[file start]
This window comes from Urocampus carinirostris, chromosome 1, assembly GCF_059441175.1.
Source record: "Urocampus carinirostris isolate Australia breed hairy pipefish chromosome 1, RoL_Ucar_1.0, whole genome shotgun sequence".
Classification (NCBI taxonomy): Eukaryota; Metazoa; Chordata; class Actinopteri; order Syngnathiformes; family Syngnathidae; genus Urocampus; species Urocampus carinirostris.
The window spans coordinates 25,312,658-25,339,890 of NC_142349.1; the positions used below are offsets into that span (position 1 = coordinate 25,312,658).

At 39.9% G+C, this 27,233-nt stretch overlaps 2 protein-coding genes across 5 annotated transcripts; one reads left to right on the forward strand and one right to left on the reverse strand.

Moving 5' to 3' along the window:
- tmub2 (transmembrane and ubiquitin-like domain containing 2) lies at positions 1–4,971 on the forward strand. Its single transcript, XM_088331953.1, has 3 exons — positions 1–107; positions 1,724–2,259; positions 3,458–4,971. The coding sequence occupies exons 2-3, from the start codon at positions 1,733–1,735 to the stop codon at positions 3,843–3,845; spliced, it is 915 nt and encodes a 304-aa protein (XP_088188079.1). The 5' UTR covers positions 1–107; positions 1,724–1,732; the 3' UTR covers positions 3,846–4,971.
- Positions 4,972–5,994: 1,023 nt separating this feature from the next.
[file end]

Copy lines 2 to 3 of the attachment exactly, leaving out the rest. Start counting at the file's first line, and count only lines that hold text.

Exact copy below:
Source record: "Urocampus carinirostris isolate Australia breed hairy pipefish chromosome 1, RoL_Ucar_1.0, whole genome shotgun sequence".
Classification (NCBI taxonomy): Eukaryota; Metazoa; Chordata; class Actinopteri; order Syngnathiformes; family Syngnathidae; genus Urocampus; species Urocampus carinirostris.